It was with great dismay that I read about the recent signing of the “medically necessary” abortion bill, SB49, by Gov. Sean Parnell. I find this bill deeply troubling on a number of levels.
In the first place, Gov. Parnell has demonstrated unyielding opposition to Obamacare yet here has championed a measure that is far more invasive than any provision in Obamacare in terms of government insinuating itself into people’s personal medical decisions.
More to the point, there is something fundamentally flawed about the notion that the government employees who crafted this bill are the best judges of what constitutes a “truly medically necessary” procedure, to use the words of Sen. John Coghill.
It would be quite straightforward to test the validity of Sen. Coghill and Gov. Parnell’s implied assertion that they are the appropriate arbiters of “medical necessity” with regard to Alaska women. We could simply commission a random survey of Alaska women and ask them the following question: You need to make a decision about the necessity of a particular medical procedure; who would you most trust to help you with your choice: a) John Coghill, b) Sean Parnell or c) your doctor?
My guess is that about 100 percent of women would choose option c.
Sen. Coghill and other supporters of this bill have argued that it is not about being pro-choice vs. pro-life. What is it about? Saving public funds?
If that is the case why don’t we pass a bill defining under what circumstances women on Medicaid can have double mastectomies of the kind popularized by Angelina Jolie. That is an extremely expensive procedure and there is a legitimate debate in the medical community about whether pre-emptive mastectomies based on genetic predispositions are actually medically necessary.
In contrast to Sen. Coghill and others, our representative from Juneau, Cathy Muñoz, was quite straightforward with regard to justifying her vote for this bill.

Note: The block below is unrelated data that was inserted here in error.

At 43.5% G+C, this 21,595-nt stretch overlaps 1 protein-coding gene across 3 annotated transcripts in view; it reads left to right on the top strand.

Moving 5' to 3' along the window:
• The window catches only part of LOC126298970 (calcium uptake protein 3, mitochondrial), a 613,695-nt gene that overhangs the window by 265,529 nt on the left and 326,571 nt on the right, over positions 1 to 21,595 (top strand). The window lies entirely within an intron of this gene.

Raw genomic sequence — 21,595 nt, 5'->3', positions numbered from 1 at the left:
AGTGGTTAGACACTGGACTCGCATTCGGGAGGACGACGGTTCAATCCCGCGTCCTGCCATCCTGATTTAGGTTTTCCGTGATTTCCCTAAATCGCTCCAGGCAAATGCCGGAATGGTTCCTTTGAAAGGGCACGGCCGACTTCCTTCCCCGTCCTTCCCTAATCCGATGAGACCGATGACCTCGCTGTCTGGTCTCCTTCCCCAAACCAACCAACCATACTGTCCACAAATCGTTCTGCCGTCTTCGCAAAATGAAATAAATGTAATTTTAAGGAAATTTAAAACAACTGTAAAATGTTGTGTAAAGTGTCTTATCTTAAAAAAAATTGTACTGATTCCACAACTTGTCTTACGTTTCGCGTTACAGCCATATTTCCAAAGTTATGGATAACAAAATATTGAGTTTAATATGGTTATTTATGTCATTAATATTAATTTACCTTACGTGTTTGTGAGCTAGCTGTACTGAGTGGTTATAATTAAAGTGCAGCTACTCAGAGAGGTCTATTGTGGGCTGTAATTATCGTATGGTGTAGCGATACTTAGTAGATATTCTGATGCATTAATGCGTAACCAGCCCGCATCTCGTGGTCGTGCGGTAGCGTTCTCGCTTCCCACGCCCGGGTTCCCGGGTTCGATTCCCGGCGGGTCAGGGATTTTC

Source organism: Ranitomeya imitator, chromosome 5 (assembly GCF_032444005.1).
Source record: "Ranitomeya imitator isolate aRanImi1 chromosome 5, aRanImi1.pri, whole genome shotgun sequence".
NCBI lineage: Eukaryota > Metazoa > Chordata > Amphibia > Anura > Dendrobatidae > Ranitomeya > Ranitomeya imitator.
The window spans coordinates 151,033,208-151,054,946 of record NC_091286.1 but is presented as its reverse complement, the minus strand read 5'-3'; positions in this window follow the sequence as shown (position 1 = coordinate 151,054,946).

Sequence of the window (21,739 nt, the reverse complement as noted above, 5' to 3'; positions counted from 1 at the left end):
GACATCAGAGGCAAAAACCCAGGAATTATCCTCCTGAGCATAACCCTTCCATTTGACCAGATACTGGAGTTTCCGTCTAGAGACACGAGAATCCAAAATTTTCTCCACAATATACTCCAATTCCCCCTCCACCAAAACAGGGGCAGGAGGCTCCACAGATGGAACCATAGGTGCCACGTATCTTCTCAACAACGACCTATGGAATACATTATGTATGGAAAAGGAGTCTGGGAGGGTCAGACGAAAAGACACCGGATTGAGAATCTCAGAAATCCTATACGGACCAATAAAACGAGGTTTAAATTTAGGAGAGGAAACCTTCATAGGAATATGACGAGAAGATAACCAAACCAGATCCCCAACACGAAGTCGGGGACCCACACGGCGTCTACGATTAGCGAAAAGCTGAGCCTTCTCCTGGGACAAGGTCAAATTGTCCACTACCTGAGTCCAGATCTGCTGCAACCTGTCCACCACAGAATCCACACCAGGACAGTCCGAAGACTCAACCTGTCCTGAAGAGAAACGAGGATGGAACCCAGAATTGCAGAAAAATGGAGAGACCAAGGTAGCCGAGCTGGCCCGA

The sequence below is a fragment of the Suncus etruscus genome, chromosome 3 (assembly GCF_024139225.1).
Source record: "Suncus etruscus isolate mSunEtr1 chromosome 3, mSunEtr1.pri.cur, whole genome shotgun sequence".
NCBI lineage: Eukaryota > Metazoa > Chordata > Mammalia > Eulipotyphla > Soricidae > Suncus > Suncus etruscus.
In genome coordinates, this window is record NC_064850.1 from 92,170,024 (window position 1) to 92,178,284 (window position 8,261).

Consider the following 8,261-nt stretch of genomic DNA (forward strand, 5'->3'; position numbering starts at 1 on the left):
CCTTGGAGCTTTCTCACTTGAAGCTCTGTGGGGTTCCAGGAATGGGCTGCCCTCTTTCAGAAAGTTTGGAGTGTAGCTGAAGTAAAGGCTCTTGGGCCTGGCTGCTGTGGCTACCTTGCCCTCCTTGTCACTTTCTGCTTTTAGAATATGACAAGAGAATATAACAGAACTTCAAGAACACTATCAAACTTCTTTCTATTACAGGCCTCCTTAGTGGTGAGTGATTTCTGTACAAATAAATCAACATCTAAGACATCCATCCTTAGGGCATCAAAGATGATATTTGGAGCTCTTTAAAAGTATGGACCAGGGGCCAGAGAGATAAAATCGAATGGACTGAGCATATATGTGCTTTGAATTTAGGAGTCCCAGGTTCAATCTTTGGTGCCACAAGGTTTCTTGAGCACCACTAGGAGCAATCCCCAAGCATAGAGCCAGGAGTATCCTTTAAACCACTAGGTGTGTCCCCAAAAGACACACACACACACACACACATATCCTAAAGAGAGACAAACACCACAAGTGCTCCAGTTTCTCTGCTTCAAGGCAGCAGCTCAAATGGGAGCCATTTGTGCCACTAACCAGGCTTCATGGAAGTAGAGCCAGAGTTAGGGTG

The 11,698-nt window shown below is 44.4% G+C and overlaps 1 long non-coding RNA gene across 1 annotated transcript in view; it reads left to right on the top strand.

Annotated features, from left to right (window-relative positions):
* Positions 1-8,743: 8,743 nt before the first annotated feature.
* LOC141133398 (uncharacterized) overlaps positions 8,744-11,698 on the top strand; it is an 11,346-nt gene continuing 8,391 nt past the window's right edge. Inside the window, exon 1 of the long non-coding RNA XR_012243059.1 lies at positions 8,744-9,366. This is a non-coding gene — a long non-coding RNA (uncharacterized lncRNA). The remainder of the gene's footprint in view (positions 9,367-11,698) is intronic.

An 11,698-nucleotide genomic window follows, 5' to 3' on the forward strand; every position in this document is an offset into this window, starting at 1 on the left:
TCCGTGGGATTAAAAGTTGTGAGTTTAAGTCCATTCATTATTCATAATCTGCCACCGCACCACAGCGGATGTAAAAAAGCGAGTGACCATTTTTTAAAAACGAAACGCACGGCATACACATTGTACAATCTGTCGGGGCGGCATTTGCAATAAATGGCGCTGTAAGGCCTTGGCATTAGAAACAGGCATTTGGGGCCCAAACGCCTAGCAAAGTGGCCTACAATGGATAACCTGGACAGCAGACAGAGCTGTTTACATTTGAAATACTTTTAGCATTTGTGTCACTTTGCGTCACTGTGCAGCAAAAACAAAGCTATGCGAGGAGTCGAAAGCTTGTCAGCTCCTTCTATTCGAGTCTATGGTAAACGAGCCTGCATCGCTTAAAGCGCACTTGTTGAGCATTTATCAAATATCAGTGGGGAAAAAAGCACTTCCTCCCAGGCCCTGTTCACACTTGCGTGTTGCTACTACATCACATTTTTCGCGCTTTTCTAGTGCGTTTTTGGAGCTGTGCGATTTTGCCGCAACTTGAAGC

When questioned about her swing vote to move SB49 out of committee, she stated her belief that there are too many abortions.
While I respect her honesty, I disagree with her that the solution to this problem is to have our state government start making medical decisions for Alaska women rather than to address the primary cause of abortions — a lack of access to and/or knowledge about contraceptives.
By putting government in the business of defining “medical necessity,” the bill that Gov. Parnell signed essentially dictates which Alaskan women should have the right to make their own medical decisions. Consider the following cases: 1) a women is raped by a stranger who is convicted of the crime, 2) a woman is date raped by an acquaintance who is never indicted for the crime, 3) a woman has a one night stand, and 4) a married woman’s birth control fails.
The U.S. Supreme Court ruled in 1973 that all of these women have the same constitutionally protected right to right to make their own medical decisions with regard to terminating their pregnancies. In contrast, Gov. Parnell and Sen. Coghill are telling us that the women in cases two through four who are on Medicaid should not have the right to make their own medical decisions.
The absurdity of this legislation becomes even clearer when you realize that from now on, when a woman on Medicaid asks her doctor about terminating her pregnancy, this bill essentially mandates that a doctor’s response be, “You seem pretty healthy, can you show that you were raped?”
For myself and my family, I’d feel a lot more comfortable if our state government stayed out of the medical profession and let Alaska doctors do their jobs.
As someone who respects women if for no other reason than self-preservation in his own household, it is amazing to me that Gov. Parnell does not seem to understand that you can’t just “choose respect” for women, you also have to show respect for them.
Most of the women I know feel that this bill is extremely disrespectful because it codifies the notion that some women should not be allowed to make their own medical decisions.
However, it is not just women that should feel threatened by this bill as it sets a precedent that our state government has the right to make and/or limit the personal medical decisions of Alaskans.
• Eran Hood lives in Juneau with his wife and three daughters.